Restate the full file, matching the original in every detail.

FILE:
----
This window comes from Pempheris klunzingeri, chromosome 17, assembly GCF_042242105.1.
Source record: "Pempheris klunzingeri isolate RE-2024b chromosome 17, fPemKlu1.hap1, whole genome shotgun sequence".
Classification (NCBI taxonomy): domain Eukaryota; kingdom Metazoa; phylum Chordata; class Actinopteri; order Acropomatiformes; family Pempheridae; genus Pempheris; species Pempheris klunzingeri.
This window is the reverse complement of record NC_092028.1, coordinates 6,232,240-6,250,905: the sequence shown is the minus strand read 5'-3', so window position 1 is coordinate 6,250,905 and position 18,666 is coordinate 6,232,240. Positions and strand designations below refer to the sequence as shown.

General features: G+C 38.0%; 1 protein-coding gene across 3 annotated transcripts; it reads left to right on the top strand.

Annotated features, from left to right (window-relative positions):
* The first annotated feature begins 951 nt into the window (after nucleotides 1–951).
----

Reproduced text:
This window comes from Pempheris klunzingeri, chromosome 17, assembly GCF_042242105.1.
Source record: "Pempheris klunzingeri isolate RE-2024b chromosome 17, fPemKlu1.hap1, whole genome shotgun sequence".
Classification (NCBI taxonomy): domain Eukaryota; kingdom Metazoa; phylum Chordata; class Actinopteri; order Acropomatiformes; family Pempheridae; genus Pempheris; species Pempheris klunzingeri.
This window is the reverse complement of record NC_092028.1, coordinates 6,232,240-6,250,905: the sequence shown is the minus strand read 5'-3', so window position 1 is coordinate 6,250,905 and position 18,666 is coordinate 6,232,240. Positions and strand designations below refer to the sequence as shown.

General features: G+C 38.0%; 1 protein-coding gene across 3 annotated transcripts; it reads left to right on the top strand.

Annotated features, from left to right (window-relative positions):
* The first annotated feature begins 951 nt into the window (after nucleotides 1–951).